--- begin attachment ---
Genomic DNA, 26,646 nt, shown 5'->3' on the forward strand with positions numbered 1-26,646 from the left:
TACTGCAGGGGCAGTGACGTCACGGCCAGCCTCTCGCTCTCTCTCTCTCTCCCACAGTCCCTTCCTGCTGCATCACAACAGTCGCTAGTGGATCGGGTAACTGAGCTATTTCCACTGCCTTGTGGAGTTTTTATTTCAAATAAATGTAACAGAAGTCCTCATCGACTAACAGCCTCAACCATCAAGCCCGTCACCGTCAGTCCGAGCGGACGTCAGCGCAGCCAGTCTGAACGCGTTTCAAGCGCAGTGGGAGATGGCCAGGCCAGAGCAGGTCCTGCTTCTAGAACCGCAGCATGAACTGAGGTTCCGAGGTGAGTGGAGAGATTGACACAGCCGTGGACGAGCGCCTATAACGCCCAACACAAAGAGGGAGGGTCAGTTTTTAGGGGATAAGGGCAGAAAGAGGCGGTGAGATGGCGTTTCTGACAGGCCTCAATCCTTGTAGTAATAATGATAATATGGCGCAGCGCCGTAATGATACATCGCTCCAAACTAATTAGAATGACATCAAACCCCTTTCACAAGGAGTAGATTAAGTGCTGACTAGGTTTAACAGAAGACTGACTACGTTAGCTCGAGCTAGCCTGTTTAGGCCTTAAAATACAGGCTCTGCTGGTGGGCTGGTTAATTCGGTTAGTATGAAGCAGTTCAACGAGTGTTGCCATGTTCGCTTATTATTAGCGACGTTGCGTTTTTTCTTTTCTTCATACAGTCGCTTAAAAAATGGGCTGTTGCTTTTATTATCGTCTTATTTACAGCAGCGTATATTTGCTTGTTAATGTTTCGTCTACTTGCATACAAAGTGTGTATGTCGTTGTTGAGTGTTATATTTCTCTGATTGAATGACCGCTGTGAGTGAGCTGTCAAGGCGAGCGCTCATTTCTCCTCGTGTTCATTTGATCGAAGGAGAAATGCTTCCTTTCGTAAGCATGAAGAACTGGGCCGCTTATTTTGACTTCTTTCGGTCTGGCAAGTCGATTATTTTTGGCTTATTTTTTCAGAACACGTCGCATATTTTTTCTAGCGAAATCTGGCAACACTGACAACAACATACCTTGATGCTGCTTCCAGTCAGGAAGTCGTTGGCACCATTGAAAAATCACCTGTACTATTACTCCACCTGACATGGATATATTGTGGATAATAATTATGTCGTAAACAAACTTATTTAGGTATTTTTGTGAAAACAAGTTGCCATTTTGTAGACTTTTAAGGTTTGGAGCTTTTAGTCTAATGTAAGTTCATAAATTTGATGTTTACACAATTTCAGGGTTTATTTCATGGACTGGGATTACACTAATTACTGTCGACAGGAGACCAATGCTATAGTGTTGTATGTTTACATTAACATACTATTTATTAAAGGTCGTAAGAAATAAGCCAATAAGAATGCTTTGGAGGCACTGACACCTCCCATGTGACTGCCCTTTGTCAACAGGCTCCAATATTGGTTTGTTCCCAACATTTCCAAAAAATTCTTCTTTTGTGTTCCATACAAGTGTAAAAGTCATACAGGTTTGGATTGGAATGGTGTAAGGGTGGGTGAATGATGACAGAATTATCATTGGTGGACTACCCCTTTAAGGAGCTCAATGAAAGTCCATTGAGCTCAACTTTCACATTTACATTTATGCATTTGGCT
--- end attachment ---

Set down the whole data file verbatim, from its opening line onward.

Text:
Genomic DNA, 26,646 nt, shown 5'->3' on the forward strand with positions numbered 1-26,646 from the left:
TACTGCAGGGGCAGTGACGTCACGGCCAGCCTCTCGCTCTCTCTCTCTCTCCCACAGTCCCTTCCTGCTGCATCACAACAGTCGCTAGTGGATCGGGTAACTGAGCTATTTCCACTGCCTTGTGGAGTTTTTATTTCAAATAAATGTAACAGAAGTCCTCATCGACTAACAGCCTCAACCATCAAGCCCGTCACCGTCAGTCCGAGCGGACGTCAGCGCAGCCAGTCTGAACGCGTTTCAAGCGCAGTGGGAGATGGCCAGGCCAGAGCAGGTCCTGCTTCTAGAACCGCAGCATGAACTGAGGTTCCGAGGTGAGTGGAGAGATTGACACAGCCGTGGACGAGCGCCTATAACGCCCAACACAAAGAGGGAGGGTCAGTTTTTAGGGGATAAGGGCAGAAAGAGGCGGTGAGATGGCGTTTCTGACAGGCCTCAATCCTTGTAGTAATAATGATAATATGGCGCAGCGCCGTAATGATACATCGCTCCAAACTAATTAGAATGACATCAAACCCCTTTCACAAGGAGTAGATTAAGTGCTGACTAGGTTTAACAGAAGACTGACTACGTTAGCTCGAGCTAGCCTGTTTAGGCCTTAAAATACAGGCTCTGCTGGTGGGCTGGTTAATTCGGTTAGTATGAAGCAGTTCAACGAGTGTTGCCATGTTCGCTTATTATTAGCGACGTTGCGTTTTTTCTTTTCTTCATACAGTCGCTTAAAAAATGGGCTGTTGCTTTTATTATCGTCTTATTTACAGCAGCGTATATTTGCTTGTTAATGTTTCGTCTACTTGCATACAAAGTGTGTATGTCGTTGTTGAGTGTTATATTTCTCTGATTGAATGACCGCTGTGAGTGAGCTGTCAAGGCGAGCGCTCATTTCTCCTCGTGTTCATTTGATCGAAGGAGAAATGCTTCCTTTCGTAAGCATGAAGAACTGGGCCGCTTATTTTGACTTCTTTCGGTCTGGCAAGTCGATTATTTTTGGCTTATTTTTTCAGAACACGTCGCATATTTTTTCTAGCGAAATCTGGCAACACTGACAACAACATACCTTGATGCTGCTTCCAGTCAGGAAGTCGTTGGCACCATTGAAAAATCACCTGTACTATTACTCCACCTGACATGGATATATTGTGGATAATAATTATGTCGTAAACAAACTTATTTAGGTATTTTTGTGAAAACAAGTTGCCATTTTGTAGACTTTTAAGGTTTGGAGCTTTTAGTCTAATGTAAGTTCATAAATTTGATGTTTACACAATTTCAGGGTTTATTTCATGGACTGGGATTACACTAATTACTGTCGACAGGAGACCAATGCTATAGTGTTGTATGTTTACATTAACATACTATTTATTAAAGGTCGTAAGAAATAAGCCAATAAGAATGCTTTGGAGGCACTGACACCTCCCATGTGACTGCCCTTTGTCAACAGGCTCCAATATTGGTTTGTTCCCAACATTTCCAAAAAATTCTTCTTTTGTGTTCCATACAAGTGTAAAAGTCATACAGGTTTGGATTGGAATGGTGTAAGGGTGGGTGAATGATGACAGAATTATCATTGGTGGACTACCCCTTTAAGGAGCTCAATGAAAGTCCATTGAGCTCAACTTTCACATTTACATTTATGCATTTGGCT